TABLE 2______________________________________          FZG                % ViscosityOil Sample     Fail Stage  TAN    Increase______________________________________Ref. with 1.0% Zn (DTP)2          13          2.87   38Ref. less Zn (DTP)2           9          6      45With 1.0% of Example 1          13          4.1    35______________________________________
Patent Citations
Cited PatentFiling datePublication dateApplicantTitle
US3929652 *Nov 13, 1974Dec 30, 1975Texaco IncDual purpose cutting oil
US4260501 *May 11, 1979Apr 7, 1981Mobil Oil CorporationLubricant compositions containing antioxidant mixtures comprising substituted thiazoles and substituted thiadiazole compounds
US4301019 *Oct 29, 1980Nov 17, 1981Mobil Oil CorporationMercaptothiadiazole adducts of unsaturated esters and lubricants containing same
US4329475 *Nov 10, 1980May 11, 1982Olin CorporationSelected poly(oxyalkylated) 1,3,4-thiadiazoles and their use as corrosion inhibitors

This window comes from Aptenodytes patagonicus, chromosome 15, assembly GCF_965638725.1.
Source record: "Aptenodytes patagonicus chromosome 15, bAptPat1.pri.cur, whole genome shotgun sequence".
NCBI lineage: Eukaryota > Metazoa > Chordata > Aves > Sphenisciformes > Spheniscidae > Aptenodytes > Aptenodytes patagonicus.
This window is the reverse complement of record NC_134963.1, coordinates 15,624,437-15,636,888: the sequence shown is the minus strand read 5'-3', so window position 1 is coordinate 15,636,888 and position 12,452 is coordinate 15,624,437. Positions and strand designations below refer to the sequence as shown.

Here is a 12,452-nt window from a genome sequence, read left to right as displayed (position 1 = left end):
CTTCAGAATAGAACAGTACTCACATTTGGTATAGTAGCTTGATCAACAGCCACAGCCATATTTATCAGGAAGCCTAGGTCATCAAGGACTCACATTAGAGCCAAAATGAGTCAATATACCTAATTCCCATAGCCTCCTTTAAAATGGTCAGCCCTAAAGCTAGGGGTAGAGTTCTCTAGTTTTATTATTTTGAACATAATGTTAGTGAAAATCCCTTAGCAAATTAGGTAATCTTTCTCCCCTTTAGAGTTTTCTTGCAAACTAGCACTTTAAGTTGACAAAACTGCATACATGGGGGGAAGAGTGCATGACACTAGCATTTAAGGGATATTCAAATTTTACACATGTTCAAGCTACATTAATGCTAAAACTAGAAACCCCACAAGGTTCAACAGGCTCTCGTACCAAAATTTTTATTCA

US4456551 *Jul 11, 1983Jun 26, 1984Eastman Kodak CompanyAzo dyes from 2-amino-5-alkylthio-1,3,4-thiadiazoles and N-acyloxyalkyl-m-acylamidoanilines
US4492793 *Aug 13, 1982Jan 8, 1985Degussa AktiengesellschaftProcess for the production of 2-amino-5-mercapto-1,3,4-thiadiazole
US4584114 *Dec 20, 1982Apr 22, 1986Mobil Oil CorporationMultifunctional lubricant additives and compositions thereof
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Referenced by
Citing PatentFiling datePublication dateApplicantTitle
US5205945 *Oct 18, 1991Apr 27, 1993Mobil Oil CorporationMultifunctional additives
Classifications
U.S. Classification508/225, 548/141, 548/138, 548/136
International ClassificationC10M135/36, C07D285/135, C07D285/12
Cooperative ClassificationC10M2219/106, C10M2219/102, C10M2219/10, C10M135/36, C07D285/135, C10M2219/104
European ClassificationC10M135/36, C07D285/135
Legal Events
DateCodeEventDescription
May 2, 1988ASAssignment
Owner name: MOBIL OIL CORPORATION, A CORP. OF NY
Free format text: ASSIGNMENT OF ASSIGNORS INTEREST.;ASSIGNORS:CARDIS, ANGELINE B.;DAVIS, ROBERT H.;PIOTROWSKI, ALFREDB.;REEL/FRAME:004882/0956;SIGNING DATES FROM 19880413 TO 19880420
Free format text: ASSIGNMENT OF ASSIGNORS INTEREST;ASSIGNORS:CARDIS, ANGELINE B.;DAVIS, ROBERT H.;PIOTROWSKI, ALFRED B.;SIGNING DATES FROM 19880413 TO 19880420;REEL/FRAME:004882/0956
Owner name: MOBIL OIL CORPORATION, A CORP. OF NY,VIRGINIA
Feb 9, 1993REMIMaintenance fee reminder mailed
Jul 11, 1993LAPSLapse for failure to pay maintenance fees
Sep 28, 1993FPExpired due to failure to pay maintenance fee
Effective date: 19930711